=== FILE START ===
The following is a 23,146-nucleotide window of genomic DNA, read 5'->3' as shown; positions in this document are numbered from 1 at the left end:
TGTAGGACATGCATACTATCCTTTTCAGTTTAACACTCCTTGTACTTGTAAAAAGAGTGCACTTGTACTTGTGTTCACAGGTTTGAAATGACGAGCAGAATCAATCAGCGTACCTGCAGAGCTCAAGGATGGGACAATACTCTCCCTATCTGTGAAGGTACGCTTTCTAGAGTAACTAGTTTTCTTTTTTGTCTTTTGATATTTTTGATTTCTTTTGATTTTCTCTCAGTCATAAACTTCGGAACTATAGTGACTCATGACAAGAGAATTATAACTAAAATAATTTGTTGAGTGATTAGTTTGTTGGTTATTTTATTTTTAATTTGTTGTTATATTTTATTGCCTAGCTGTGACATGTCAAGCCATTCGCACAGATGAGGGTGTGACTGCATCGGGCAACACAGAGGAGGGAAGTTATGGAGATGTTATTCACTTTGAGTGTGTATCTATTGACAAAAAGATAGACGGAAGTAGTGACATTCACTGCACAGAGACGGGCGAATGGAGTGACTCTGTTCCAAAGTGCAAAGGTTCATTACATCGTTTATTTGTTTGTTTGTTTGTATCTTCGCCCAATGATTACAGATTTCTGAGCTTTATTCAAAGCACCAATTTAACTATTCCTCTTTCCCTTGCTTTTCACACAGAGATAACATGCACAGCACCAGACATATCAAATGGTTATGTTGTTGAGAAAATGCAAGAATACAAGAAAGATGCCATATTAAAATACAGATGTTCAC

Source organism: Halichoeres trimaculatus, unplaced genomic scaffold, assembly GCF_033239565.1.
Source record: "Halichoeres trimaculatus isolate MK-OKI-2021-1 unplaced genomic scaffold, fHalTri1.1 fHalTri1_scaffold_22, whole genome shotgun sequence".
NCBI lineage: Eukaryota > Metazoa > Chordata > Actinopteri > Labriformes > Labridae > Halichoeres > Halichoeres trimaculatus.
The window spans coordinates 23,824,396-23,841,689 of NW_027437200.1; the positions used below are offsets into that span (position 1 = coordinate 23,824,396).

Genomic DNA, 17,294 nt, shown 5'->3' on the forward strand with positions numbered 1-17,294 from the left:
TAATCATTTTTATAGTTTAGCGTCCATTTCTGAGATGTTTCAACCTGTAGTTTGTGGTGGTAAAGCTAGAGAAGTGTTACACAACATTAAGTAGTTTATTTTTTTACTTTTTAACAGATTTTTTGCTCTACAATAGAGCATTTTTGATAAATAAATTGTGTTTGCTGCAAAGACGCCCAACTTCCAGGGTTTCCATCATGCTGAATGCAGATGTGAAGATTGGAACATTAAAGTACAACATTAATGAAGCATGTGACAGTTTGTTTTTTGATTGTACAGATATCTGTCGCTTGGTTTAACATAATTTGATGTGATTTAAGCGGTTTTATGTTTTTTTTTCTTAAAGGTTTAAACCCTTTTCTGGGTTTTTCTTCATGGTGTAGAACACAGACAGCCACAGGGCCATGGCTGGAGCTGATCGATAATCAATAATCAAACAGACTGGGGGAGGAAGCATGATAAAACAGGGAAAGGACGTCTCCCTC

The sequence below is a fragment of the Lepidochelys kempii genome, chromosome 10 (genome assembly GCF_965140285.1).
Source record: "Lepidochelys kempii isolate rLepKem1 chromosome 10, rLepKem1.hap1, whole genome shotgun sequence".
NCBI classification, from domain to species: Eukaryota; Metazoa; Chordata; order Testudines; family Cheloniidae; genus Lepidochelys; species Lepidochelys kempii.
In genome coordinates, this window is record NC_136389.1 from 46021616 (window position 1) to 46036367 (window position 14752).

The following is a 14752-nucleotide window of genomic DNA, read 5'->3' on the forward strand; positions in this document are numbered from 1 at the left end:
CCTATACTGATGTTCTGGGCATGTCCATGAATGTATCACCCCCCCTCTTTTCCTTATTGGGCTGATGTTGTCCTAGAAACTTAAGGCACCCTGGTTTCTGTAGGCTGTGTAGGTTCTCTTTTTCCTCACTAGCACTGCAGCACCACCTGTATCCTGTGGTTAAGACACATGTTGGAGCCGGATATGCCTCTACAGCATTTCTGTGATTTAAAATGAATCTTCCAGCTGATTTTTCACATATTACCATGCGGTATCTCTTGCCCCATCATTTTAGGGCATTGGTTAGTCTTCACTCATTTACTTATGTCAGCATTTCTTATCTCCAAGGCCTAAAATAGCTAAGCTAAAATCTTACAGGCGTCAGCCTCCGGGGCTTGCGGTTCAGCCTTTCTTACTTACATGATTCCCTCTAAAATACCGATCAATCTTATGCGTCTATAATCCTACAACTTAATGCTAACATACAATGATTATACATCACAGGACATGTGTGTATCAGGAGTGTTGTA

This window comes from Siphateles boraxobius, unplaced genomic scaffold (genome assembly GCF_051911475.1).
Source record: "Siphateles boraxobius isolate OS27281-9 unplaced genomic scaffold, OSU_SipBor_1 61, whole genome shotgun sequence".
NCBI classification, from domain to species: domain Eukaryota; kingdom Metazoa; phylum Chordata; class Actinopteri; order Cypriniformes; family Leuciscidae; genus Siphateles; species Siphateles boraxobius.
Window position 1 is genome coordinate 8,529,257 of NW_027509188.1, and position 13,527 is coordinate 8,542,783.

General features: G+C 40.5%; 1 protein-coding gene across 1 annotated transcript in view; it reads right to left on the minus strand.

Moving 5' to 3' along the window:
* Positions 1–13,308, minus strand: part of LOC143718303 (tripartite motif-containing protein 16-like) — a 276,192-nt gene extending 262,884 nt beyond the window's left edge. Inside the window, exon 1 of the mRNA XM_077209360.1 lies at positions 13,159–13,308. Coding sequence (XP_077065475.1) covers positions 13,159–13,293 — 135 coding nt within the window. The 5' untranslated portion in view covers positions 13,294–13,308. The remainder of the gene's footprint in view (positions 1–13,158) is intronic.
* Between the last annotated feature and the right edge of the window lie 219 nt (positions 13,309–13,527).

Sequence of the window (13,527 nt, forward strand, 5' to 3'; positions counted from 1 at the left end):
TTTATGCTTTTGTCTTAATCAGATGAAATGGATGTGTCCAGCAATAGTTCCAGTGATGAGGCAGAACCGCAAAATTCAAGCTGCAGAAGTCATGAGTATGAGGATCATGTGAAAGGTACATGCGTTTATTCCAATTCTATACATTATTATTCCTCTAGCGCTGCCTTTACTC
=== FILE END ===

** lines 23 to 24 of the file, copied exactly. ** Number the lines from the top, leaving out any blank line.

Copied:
Sequence of the window (13,527 nt, forward strand, 5' to 3'; positions counted from 1 at the left end):
TTTATGCTTTTGTCTTAATCAGATGAAATGGATGTGTCCAGCAATAGTTCCAGTGATGAGGCAGAACCGCAAAATTCAAGCTGCAGAAGTCATGAGTATGAGGATCATGTGAAAGGTACATGCGTTTATTCCAATTCTATACATTATTATTCCTCTAGCGCTGCCTTTACTC